What is it?
The pacemaker is essentially a small, lightweight, electronic device that delivers electrical impulse to the heart at a set rate. This electrical impulse enables the heart to beat. A pacing system consists of two parts: a pacemaker, and a pacing lead. The pacing lead is an insulated wire that carries the tiny electrical pulse from the pacemaker to the heart muscle. It can also relay information about the heart's activity back to the pacemaker.
Why is it important?
When the normal electrical system in the heart is diseased, the heart may beat too slowly. This can lead to symptoms of weakness, fatigue, lightheadedness, dizziness, or fainting (syncope). In such cases, a pacemaker can be used to substitute for the natural pacemaker and make the heart beat at an appropriate rate.
Before the procedure
- The doctor will explain the procedure, including its potential benefits and risks, to you. This is a good time to ask any questions or share any concerns that you may have. You will then be asked to sign a consent form.
- The night before surgery, your doctor will give specific instructions. Some of these instructions may include:
1) Avoid eating any food or drinking any fluids after midnight.
2) Advice on taking your medication. You may need to alter your medications, depending upon your condition.
- Tests, including EKG, blood tests will be done a day or two prior to the procedure. A small IV will be inserted in a vein in your arm.
- Be sure to mention to the doctor (or nurse) if you have experienced any allergic reactions to any medications, or if you may be pregnant.
- Pacemakers can be inserted near the right or left shoulder. If you prefer to have it implanted on a particular side, let your doctor know (e.g. if you use a gun).
- Empty your bladder as completely as possible before the procedure starts.
During the Procedure
- You will be taken to the EP lab or operating room.
- You will be sedated during the procedure. Be sure to let the staff know if you experience any discomfort.
- A local anesthetic is used to numb the area where the pacemaker will be inserted.
- An incision is made for the pacemaker and a "pocket" is created for the pulse generator to lay in.
- The lead(s) are inserted into a vein and guided to the heart with the help of an x-ray camera.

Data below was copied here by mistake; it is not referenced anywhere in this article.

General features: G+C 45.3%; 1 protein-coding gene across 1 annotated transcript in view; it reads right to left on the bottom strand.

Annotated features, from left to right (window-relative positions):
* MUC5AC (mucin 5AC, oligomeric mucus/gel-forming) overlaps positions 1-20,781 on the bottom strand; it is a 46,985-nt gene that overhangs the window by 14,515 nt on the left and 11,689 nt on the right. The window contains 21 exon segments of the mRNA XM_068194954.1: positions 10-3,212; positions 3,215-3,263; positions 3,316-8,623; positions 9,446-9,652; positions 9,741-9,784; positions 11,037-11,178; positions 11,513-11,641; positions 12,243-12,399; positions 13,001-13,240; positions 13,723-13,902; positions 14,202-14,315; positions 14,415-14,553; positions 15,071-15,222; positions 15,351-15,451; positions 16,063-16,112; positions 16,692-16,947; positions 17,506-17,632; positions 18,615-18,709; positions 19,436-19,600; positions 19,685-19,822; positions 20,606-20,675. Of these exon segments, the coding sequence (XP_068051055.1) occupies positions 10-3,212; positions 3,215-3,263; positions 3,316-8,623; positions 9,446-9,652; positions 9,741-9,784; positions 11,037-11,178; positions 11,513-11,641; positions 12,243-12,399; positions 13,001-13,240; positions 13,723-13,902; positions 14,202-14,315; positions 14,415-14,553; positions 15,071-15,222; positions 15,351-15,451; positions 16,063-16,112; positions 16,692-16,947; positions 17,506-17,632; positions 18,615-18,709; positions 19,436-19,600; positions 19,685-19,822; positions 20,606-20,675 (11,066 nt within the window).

- The leads are connected to the pacemaker after they are positioned.
- The pacemaker and leads are tested to make sure they work properly.
- The wound is closed and covered with a sterile dressing.
- The pacemaker is programmed (adjusted for low/high heart rates, etc)
- The whole procedure usually takes 1-2 hours.
After the Procedure
- You may be taken to the recovery area or to your room.
- Your heart will be monitored to make sure that your pacemaker is functioning properly.
- You may feel mild discomfort from the incision. Tell your doctor or nurse if you feel a lot of discomfort.
- Do not raise your arm on the side of the incision above shoulder level.
- Before you leave the hospital, you will receive a temporary pacemaker identification (ID) card which identifies you as the wearer of an implanted device. The card has important information about your pacemaker and includes your doctor's phone number. A permanent card will be mailed to you in a few weeks. Keep this in your wallet/purse at all times.
- You will also receive instructions regarding care of the incision, physical activity, do's and do not's, and medication prior to discharge.
- When it is time to leave, have a friend or family member drive you.
- It takes a few weeks for most people to get back to normal after a pacemaker implant.
- Numbness or fullness in the area around the pacemaker for several days after the procedure is normal.
- Avoid lifting anything heavier than 15 pounds. Also, avoid excessive pushing, pulling, or twisting.
- Do not wear tight clothing or a bra around the pacemaker, as this may irritate your wound.
- Call your doctor immediately if the incision site shows signs of infection (such as redness, swelling, or warmth), if there is drainage from the incision, or if you develop a fever over 100F.
- Call your doctor if you experience dizziness, shortness of breath, or chest pain.
- Carry your pacemaker identification card with you at all times.
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